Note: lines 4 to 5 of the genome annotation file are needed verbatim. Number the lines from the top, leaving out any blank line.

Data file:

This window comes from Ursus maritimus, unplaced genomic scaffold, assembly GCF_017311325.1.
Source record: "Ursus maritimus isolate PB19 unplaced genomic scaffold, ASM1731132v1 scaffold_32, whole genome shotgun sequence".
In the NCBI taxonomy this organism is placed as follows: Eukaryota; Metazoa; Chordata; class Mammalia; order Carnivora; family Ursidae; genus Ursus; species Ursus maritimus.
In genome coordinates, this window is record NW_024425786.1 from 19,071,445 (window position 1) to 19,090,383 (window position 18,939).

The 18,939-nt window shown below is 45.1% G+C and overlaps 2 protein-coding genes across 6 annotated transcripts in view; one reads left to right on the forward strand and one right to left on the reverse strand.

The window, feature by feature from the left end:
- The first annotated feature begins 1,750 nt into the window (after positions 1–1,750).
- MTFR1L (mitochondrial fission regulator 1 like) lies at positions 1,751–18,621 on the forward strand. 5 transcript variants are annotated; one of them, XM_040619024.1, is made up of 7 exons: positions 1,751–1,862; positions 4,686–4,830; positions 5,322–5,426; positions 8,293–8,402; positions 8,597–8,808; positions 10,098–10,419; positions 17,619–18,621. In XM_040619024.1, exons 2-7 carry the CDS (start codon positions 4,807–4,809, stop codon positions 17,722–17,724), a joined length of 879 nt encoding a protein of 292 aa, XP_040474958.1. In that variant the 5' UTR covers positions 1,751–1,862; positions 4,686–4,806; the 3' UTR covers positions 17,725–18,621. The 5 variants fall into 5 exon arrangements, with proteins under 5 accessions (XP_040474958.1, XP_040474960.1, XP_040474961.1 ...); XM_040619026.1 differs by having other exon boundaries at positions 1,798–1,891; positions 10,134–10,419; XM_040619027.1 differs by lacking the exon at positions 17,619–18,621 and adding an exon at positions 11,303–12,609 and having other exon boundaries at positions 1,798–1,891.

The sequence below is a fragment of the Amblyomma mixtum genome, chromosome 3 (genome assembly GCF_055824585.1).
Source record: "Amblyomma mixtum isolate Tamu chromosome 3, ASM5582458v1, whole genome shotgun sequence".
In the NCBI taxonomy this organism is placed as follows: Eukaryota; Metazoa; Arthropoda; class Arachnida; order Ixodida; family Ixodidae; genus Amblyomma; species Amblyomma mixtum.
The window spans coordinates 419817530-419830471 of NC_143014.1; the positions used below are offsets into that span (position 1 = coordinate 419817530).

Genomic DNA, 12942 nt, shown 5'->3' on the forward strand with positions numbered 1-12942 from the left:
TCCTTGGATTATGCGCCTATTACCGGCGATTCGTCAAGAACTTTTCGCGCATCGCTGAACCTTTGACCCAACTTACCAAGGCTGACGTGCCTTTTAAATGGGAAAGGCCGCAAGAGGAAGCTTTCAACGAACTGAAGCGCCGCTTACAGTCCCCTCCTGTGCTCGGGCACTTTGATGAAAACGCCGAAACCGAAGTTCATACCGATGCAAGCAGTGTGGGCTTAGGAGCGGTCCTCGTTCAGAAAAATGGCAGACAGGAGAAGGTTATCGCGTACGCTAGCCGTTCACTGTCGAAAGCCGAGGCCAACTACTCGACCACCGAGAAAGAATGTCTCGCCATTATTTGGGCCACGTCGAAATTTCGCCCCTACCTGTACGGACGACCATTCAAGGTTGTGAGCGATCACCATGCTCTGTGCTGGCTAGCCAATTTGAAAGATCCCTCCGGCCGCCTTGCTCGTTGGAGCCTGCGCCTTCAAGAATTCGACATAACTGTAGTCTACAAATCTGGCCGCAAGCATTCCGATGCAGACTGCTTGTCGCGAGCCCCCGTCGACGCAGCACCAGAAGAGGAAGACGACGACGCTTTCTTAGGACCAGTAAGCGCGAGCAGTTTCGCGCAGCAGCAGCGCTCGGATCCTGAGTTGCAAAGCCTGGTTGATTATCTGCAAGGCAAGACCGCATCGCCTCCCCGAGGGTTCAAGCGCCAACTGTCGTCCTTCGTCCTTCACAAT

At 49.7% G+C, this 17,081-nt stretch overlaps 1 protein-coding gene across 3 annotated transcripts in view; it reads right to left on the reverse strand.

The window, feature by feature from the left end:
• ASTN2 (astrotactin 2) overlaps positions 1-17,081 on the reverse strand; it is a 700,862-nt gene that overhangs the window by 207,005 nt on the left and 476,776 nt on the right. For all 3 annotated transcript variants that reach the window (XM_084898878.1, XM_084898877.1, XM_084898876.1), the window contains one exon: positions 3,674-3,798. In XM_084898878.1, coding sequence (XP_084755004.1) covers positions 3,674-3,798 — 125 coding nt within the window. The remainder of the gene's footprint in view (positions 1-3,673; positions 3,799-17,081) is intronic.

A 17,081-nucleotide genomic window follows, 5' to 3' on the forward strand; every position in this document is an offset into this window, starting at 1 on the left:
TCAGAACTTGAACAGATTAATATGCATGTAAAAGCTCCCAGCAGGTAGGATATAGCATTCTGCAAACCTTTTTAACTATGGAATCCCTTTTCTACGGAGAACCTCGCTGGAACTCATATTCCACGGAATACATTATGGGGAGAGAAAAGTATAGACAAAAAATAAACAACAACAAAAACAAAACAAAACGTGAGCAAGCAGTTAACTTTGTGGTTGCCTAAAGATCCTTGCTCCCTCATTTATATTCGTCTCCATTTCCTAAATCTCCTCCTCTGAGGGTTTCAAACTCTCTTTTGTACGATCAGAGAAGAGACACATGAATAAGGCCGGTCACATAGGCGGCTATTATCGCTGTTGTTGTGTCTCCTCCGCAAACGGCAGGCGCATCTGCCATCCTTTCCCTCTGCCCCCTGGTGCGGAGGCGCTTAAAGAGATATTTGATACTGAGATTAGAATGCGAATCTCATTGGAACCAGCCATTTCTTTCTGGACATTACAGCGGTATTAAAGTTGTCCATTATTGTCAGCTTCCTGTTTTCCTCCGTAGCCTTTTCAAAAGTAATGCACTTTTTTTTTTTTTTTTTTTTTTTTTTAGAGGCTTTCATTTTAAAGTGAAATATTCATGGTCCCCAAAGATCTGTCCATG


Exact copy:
In genome coordinates, this window is record NW_024425786.1 from 19,071,445 (window position 1) to 19,090,383 (window position 18,939).

The 18,939-nt window shown below is 45.1% G+C and overlaps 2 protein-coding genes across 6 annotated transcripts in view; one reads left to right on the forward strand and one right to left on the reverse strand.